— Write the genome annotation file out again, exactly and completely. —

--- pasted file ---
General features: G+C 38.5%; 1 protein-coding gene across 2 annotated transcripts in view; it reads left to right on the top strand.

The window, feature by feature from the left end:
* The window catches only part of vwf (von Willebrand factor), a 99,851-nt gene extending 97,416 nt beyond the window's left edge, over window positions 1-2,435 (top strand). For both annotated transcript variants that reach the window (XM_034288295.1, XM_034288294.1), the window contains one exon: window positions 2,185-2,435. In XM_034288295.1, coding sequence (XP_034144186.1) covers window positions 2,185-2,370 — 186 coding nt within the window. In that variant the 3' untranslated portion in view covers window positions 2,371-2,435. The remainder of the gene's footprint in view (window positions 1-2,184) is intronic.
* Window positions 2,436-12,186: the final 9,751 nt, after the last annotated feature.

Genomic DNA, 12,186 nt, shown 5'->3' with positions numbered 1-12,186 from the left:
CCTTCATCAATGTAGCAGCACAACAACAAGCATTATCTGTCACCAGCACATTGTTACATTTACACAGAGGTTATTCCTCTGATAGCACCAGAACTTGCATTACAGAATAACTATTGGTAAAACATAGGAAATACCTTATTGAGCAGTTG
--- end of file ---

General features: G+C 38.5%; 1 protein-coding gene across 2 annotated transcripts in view; it reads left to right on the top strand.

The window, feature by feature from the left end:
* The window catches only part of vwf (von Willebrand factor), a 99,851-nt gene extending 97,416 nt beyond the window's left edge, over window positions 1-2,435 (top strand). For both annotated transcript variants that reach the window (XM_034288295.1, XM_034288294.1), the window contains one exon: window positions 2,185-2,435. In XM_034288295.1, coding sequence (XP_034144186.1) covers window positions 2,185-2,370 — 186 coding nt within the window. In that variant the 3' untranslated portion in view covers window positions 2,371-2,435. The remainder of the gene's footprint in view (window positions 1-2,184) is intronic.
* Window positions 2,436-12,186: the final 9,751 nt, after the last annotated feature.

Genomic DNA, 12,186 nt, shown 5'->3' with positions numbered 1-12,186 from the left:
CCTTCATCAATGTAGCAGCACAACAACAAGCATTATCTGTCACCAGCACATTGTTACATTTACACAGAGGTTATTCCTCTGATAGCACCAGAACTTGCATTACAGAATAACTATTGGTAAAACATAGGAAATACCTTATTGAGCAGTTG